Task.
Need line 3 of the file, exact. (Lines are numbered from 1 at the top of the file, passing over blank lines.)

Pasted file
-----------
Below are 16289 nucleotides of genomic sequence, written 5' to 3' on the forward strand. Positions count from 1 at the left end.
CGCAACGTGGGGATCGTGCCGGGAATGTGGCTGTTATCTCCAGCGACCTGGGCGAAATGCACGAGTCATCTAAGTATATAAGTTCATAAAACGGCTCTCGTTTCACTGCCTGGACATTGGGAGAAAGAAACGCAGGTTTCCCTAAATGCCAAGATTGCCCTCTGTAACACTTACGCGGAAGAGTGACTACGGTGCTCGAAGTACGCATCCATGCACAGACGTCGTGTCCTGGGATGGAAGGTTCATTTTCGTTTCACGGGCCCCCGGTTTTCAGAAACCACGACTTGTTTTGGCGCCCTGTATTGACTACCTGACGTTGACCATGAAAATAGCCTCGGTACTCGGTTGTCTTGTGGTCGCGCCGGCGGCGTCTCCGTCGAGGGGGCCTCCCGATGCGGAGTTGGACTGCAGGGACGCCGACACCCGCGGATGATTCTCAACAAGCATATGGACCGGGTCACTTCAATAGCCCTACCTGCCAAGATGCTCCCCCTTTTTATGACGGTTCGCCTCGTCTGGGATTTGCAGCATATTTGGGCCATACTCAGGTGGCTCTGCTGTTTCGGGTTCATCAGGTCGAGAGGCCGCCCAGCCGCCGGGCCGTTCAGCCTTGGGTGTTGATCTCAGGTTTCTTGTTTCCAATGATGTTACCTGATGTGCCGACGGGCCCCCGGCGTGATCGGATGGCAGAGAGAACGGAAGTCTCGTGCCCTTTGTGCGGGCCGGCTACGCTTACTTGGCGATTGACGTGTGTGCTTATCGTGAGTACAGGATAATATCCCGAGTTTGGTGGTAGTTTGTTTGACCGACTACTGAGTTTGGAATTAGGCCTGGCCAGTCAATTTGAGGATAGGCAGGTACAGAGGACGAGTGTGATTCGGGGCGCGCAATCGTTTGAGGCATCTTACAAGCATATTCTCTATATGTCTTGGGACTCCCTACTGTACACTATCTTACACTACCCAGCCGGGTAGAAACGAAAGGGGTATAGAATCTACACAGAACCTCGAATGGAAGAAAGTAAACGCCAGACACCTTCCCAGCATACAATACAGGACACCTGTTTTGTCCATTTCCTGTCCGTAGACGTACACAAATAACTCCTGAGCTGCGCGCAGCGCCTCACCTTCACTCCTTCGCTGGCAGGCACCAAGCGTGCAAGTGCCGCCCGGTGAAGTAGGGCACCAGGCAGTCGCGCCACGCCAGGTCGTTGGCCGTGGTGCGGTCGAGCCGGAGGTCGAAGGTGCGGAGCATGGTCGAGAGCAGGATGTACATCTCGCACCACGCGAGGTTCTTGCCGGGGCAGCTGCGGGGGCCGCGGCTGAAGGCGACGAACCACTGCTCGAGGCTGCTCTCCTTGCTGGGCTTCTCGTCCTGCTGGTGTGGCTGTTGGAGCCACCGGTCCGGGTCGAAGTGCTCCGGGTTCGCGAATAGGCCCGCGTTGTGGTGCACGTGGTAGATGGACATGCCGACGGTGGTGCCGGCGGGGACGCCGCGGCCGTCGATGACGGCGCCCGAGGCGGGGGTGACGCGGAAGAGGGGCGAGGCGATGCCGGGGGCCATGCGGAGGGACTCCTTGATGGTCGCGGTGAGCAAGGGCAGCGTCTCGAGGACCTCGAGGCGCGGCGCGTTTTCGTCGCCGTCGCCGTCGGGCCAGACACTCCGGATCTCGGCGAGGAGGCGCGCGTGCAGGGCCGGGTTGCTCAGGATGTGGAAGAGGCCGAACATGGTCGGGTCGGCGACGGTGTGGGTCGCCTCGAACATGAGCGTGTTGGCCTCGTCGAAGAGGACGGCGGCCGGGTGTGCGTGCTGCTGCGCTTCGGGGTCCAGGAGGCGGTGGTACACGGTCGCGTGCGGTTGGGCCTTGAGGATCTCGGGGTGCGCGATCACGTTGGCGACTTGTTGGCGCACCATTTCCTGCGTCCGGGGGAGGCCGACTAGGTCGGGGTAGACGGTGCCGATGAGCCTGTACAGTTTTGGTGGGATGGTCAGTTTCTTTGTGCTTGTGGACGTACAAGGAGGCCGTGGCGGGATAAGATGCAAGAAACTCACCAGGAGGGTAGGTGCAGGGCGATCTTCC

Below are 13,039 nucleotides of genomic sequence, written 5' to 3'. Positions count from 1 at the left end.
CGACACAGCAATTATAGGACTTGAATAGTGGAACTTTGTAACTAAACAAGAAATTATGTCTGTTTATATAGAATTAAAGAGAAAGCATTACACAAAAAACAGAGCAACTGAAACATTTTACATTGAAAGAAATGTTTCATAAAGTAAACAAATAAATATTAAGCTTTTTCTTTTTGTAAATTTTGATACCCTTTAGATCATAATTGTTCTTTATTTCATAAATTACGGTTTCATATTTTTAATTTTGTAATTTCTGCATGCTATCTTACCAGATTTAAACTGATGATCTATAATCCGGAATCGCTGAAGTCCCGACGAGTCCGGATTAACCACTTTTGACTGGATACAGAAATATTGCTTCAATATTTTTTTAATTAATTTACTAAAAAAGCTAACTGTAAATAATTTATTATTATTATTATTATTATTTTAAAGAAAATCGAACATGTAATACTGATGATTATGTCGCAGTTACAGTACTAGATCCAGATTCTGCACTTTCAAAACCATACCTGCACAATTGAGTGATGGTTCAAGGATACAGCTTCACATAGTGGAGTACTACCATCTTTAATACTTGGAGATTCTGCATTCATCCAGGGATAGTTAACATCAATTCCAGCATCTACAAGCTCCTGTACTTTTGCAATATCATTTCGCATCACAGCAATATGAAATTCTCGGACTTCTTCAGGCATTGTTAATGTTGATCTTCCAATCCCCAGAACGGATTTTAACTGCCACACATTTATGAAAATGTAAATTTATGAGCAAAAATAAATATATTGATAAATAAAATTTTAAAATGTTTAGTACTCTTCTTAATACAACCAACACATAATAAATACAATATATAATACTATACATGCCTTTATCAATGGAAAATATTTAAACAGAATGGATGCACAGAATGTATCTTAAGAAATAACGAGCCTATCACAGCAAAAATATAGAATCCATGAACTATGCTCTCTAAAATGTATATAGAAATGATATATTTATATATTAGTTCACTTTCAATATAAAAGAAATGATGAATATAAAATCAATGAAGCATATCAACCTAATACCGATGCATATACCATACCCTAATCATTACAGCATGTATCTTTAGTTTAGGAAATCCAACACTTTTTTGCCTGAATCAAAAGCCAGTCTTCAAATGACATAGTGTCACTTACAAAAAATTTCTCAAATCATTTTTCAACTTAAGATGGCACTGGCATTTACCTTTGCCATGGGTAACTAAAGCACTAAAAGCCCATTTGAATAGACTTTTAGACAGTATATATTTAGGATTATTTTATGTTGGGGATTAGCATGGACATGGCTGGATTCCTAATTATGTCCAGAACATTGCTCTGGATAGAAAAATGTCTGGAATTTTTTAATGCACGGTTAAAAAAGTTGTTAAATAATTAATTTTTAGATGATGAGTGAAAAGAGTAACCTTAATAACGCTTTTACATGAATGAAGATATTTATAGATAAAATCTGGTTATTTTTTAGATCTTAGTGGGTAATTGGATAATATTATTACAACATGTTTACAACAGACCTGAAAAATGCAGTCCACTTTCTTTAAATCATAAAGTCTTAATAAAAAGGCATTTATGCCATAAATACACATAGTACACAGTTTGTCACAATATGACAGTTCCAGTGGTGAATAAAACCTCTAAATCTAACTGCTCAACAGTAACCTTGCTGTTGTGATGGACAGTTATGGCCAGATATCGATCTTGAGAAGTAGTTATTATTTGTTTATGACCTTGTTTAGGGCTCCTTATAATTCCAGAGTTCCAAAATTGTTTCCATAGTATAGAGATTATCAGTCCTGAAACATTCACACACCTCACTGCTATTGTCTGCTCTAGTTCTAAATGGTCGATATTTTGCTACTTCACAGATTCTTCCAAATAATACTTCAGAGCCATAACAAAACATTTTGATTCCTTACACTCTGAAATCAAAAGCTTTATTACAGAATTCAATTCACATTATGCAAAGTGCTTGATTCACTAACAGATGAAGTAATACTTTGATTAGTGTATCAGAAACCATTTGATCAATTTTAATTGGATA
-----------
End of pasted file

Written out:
Below are 13,039 nucleotides of genomic sequence, written 5' to 3'. Positions count from 1 at the left end.